KENTUCKY. Control. A board of three commissioners chosen by the general assembly governs the penitentiaries of the State, makes rules for the government of the convicts, and contracts for their labor. One commissioner must inspect the prison daily, and all in a body at least once each month.
Each county court has charge of the jail of its county, which must be inspected monthly by the county judge. The courts may also establish workhouses.
Systems of employment.—The contract and public-account systems are authorized for the employment of State convicts, and leasing and employment on public works and ways or in workhouses for county convicts.
Regulations.-Convicts may be employed only within the penitentiary walls except when laboring on public works of the State. No occupation may be pursued that is destructive to health.
Convicts are to be classified, but all hiring is to be per capita, and contracts are limited to four years each.
Cruel and inhuman punishments are forbidden, and no corporal punishment may be inflicted except in the presence of the warden or his deputy.
Discharged convicts receive each a suit of clothing, $5, and transportation to the county of sentence.
County convicts employed on highways are in the custody of the supervisor or overseer, and may be fettered with ball and chain if necessary.
Goods.-A1 convict-made goods brought from other States must be so marked before being offered for sale.
Sources: Constitution; Statutes of 1894, sections 524, 525, 1379, 2233, 2235, 4322, 4867 to 4871; Acts of 1898, chapter 4.
Control.—Three commissioners appointed by the governor have charge of State convicts, and all places where they may be employed or confined, and make rules as to the discipline and employment of prisoners.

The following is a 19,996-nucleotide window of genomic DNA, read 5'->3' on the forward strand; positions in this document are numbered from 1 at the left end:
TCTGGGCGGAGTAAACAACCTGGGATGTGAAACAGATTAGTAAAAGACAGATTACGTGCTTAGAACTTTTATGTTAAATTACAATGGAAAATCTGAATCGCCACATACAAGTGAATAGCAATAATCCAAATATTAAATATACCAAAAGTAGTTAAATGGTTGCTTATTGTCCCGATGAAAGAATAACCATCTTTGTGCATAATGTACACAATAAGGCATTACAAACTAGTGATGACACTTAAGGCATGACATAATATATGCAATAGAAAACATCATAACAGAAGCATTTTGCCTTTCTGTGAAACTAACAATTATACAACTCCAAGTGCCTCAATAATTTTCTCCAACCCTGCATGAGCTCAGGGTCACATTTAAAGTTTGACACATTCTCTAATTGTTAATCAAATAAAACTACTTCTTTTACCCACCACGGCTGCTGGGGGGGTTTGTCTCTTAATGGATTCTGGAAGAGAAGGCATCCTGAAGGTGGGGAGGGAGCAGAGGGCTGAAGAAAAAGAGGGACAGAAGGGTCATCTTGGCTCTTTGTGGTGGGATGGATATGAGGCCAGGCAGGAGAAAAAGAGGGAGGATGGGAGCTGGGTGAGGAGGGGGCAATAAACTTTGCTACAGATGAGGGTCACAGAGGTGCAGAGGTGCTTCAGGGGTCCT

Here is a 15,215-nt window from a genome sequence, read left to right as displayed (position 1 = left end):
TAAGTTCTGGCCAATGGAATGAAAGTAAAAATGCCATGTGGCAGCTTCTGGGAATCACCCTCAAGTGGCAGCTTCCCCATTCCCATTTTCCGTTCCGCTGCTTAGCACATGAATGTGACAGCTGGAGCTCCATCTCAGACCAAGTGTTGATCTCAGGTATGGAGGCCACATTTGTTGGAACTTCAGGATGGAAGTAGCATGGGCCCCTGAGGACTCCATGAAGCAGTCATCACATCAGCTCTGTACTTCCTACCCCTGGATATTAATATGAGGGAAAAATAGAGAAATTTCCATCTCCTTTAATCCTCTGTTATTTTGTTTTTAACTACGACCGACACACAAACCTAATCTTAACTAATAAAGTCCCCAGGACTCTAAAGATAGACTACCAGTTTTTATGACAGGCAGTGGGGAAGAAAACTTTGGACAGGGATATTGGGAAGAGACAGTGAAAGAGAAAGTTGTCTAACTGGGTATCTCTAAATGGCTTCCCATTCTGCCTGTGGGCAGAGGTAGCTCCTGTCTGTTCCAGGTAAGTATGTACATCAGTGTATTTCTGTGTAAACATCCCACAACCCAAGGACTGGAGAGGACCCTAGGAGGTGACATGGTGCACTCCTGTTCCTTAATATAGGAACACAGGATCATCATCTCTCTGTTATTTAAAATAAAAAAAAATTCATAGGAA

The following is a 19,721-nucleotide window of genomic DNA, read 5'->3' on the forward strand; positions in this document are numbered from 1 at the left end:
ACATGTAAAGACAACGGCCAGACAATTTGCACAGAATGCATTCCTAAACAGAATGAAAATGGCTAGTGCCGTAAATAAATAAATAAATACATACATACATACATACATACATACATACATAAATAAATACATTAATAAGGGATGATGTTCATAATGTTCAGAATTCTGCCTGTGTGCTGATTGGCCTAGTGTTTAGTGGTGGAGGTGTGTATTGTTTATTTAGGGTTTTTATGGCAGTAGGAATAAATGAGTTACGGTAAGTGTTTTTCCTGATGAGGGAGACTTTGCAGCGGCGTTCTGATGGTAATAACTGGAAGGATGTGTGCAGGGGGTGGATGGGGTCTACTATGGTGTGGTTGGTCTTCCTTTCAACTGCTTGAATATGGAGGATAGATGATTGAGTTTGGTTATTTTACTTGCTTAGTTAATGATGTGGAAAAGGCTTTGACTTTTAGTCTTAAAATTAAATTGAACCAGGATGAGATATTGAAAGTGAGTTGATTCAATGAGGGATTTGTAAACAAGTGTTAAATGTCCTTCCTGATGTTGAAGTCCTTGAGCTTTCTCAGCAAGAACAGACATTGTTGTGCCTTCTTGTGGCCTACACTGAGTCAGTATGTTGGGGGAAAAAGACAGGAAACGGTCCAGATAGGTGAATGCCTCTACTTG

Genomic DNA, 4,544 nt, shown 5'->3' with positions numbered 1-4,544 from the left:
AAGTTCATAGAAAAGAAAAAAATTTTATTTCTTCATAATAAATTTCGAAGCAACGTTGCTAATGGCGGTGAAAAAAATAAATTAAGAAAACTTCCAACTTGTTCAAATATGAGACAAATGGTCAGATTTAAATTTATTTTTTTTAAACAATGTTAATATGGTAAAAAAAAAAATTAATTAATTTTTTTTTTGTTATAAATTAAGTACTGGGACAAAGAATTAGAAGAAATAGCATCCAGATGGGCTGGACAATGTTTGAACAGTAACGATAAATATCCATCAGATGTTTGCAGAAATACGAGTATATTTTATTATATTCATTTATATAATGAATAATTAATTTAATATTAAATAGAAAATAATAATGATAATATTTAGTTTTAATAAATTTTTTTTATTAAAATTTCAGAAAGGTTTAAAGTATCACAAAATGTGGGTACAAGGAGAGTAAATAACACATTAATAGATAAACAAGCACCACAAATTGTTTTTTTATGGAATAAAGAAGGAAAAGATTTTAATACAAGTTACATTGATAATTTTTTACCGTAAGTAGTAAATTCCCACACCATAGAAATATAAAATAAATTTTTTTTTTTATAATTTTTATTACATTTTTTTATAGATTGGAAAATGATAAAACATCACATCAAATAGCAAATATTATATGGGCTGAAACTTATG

The police jury of each parish has charge of the parish prison and its inmates.
Systems of employment. The leasing or hiring of State convicts is prohibited. The public-account and public-works-and-ways systems are authorized.' Parish convicts may be hired or leased.
Regulations.-Farm and factory work and work on roads and levees and other public works are named. The board of control may bid, as would a private contractor, for the construction of levees and public works for cities and other municipalities, the labor to be done by convicts.
Convicts are to be classified and, as far as possible, the races and sexes must be kept separate. Harsh and unusual punishments are forbidden.
Parish convicts are classified according to physical ability, and a minimum rate fixed for their hire.
The hours of their labor are limited to ten per day, beginning not earlier than 6 a. m. Employment must be within the parish of sentence.
Goods.—Brooms made by convicts in the State may not be offered for sale within the State unless so marked.
Sources: Constitution; Revised Laws of 1897, pp. 249, 666, 668; Acts of 1900, No. 70; Acts of 1902, Nos. 46, 168.
Control.—The governor and council have supervisory control of the State prison, but its government and direction are in a board of three inspectors and a warden appointed by the governor.
This board also visits county jails quarterly, and its instructions to the county commissioners must be complied with.
County commissioners have charge of jails and may add workshops for the proper employment of convicts, or may make other provision for such employment.
Systems of employment.--The contract and public-account systems are authorized. The preparation of macadam is mentioned without indicating whether it is done on public account or for State use.
Regulations. —Not more than 20 per cent of all male convicts may be employed in any one industry, and the industries must be such, as far as practicable, as are not carried on elsewhere in the State. The sale of limestone and granite and the manufacture of vehicles are mentioned.